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March 17, 1997

Awards and Honors

Biological oceanographer Bess Ward, professor of ocean sciences, has received one of the top awards in her field: the 1997 G. Evelyn Hutchinson Award from the American Society of Limnology and Oceanography. Ward, age 42, is both the youngest recipient and the first woman to receive the prestigious honor, which the society has bestowed annually since 1982. The award recognizes outstanding midcareer scientists who exemplify the standards of scholarship and creativity set by the late G. Evelyn Hutchinson, a pioneering ecologist at Yale University.

[Photo of Bess Ward]

Ward's citation, in part, describes her "pioneering applications of molecular methods to key conversions of nitrogen and methane." In essence, Ward studies how quickly bacteria convert these substances from one form to another. Bacteria can oxidize methane into carbon dioxide, for instance, and can transform ammonium into nitrate. Such reactions are ubiquitous and vital to life cycles and biogeochemical cycles in agricultural fields, lakes, the ocean, and elsewhere.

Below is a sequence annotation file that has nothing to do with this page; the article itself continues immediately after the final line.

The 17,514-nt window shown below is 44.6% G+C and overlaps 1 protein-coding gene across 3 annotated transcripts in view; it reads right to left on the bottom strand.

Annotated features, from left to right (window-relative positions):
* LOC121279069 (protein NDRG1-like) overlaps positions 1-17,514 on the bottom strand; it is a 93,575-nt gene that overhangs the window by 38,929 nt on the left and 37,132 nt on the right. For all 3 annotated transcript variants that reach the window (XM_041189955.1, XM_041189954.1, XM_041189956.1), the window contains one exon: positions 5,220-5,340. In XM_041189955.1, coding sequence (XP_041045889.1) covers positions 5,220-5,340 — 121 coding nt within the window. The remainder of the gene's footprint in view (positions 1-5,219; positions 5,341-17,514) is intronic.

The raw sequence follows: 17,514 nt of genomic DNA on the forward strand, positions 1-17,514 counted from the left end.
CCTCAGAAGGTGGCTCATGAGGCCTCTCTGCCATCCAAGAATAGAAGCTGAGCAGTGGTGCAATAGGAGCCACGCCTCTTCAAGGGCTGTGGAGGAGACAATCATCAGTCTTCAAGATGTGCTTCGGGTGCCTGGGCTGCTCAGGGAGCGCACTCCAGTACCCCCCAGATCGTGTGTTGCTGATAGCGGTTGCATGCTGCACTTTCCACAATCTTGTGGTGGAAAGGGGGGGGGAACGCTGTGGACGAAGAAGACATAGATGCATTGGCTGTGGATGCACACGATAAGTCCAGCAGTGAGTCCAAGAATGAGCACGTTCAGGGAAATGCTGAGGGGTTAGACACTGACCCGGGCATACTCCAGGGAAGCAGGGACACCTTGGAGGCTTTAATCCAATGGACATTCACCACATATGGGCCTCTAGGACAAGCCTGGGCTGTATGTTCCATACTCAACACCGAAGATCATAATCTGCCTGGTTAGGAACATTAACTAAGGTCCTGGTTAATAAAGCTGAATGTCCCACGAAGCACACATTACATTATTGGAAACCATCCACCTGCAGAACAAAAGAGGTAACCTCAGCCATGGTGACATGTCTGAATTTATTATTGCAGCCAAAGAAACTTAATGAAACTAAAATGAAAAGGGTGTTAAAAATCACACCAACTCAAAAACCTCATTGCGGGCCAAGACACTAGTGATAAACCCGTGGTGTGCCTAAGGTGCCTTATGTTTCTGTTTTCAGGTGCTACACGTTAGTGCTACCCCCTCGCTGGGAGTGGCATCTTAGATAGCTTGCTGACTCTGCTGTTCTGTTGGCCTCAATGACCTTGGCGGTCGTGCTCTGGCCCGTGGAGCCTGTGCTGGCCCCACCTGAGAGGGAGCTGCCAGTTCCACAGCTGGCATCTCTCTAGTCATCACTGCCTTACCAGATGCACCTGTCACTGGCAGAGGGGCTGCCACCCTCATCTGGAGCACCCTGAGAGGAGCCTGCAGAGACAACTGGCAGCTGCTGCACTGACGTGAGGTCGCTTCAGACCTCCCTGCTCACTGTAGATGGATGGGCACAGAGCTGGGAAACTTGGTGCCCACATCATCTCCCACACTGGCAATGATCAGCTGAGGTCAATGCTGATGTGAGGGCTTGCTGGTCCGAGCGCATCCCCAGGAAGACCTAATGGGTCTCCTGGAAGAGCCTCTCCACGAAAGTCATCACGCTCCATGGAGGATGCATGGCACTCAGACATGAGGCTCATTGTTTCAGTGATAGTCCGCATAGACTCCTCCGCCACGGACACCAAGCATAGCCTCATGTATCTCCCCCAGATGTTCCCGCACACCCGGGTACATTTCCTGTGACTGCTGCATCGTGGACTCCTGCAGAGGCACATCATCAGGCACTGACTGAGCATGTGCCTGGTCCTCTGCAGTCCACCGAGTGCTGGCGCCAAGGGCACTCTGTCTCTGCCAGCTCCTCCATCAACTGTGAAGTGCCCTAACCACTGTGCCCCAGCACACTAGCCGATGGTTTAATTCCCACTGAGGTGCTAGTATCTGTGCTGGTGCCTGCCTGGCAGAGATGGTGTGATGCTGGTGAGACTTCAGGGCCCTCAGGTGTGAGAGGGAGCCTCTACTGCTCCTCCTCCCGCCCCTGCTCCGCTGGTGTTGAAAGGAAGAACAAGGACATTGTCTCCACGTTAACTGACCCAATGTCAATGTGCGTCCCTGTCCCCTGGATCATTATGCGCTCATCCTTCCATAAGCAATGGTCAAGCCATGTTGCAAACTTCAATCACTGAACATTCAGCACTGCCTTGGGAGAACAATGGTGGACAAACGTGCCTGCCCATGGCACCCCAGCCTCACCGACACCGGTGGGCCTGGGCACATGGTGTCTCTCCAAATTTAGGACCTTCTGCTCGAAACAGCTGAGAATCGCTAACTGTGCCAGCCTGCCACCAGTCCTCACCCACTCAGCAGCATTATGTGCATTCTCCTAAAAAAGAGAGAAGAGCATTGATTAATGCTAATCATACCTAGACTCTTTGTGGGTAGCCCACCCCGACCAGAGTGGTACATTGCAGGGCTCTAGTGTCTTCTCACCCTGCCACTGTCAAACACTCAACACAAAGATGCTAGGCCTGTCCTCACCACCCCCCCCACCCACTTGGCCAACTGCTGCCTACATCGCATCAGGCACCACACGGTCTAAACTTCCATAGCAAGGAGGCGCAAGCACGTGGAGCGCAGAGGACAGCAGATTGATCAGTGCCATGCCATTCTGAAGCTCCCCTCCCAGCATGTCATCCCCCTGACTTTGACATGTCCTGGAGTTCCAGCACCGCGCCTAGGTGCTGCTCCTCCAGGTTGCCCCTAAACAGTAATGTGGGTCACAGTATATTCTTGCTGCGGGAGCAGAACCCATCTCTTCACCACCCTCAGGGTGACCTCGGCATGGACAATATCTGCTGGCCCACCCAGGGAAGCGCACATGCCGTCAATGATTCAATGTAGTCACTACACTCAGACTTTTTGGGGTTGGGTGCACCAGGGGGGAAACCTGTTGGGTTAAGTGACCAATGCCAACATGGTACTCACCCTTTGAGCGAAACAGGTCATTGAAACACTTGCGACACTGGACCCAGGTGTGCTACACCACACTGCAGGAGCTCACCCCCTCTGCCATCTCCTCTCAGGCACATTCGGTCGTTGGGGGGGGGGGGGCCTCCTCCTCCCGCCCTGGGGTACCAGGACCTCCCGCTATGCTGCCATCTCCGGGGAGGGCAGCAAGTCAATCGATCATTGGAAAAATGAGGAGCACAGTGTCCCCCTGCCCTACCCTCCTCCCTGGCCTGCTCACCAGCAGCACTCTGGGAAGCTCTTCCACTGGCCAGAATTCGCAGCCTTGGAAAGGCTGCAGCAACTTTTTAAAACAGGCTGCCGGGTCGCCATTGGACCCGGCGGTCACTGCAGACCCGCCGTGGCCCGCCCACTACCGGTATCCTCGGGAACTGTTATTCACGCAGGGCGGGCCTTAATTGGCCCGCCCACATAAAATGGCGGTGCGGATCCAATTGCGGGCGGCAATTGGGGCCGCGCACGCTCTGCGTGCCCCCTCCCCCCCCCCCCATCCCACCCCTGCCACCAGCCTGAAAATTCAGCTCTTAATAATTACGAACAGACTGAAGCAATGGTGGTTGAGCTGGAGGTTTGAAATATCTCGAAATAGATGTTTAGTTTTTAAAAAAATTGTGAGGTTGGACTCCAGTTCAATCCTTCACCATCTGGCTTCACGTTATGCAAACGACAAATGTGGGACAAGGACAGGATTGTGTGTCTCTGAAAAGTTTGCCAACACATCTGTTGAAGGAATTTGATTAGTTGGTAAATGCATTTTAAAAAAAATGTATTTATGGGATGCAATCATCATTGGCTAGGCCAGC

Ward has helped to introduce the most modern techniques from molecular biology to her field. For example, she uses immunological methods to probe nitrifying bacteria in the ocean. Her research group also studies the effects of similar bacteria in nearby ecosystems, such as Elkhorn Slough and San Francisco Bay. The organisms are potentially useful as "bioremediators" to help clean petroleum, herbicides, and other toxic materials from the water and marshes.

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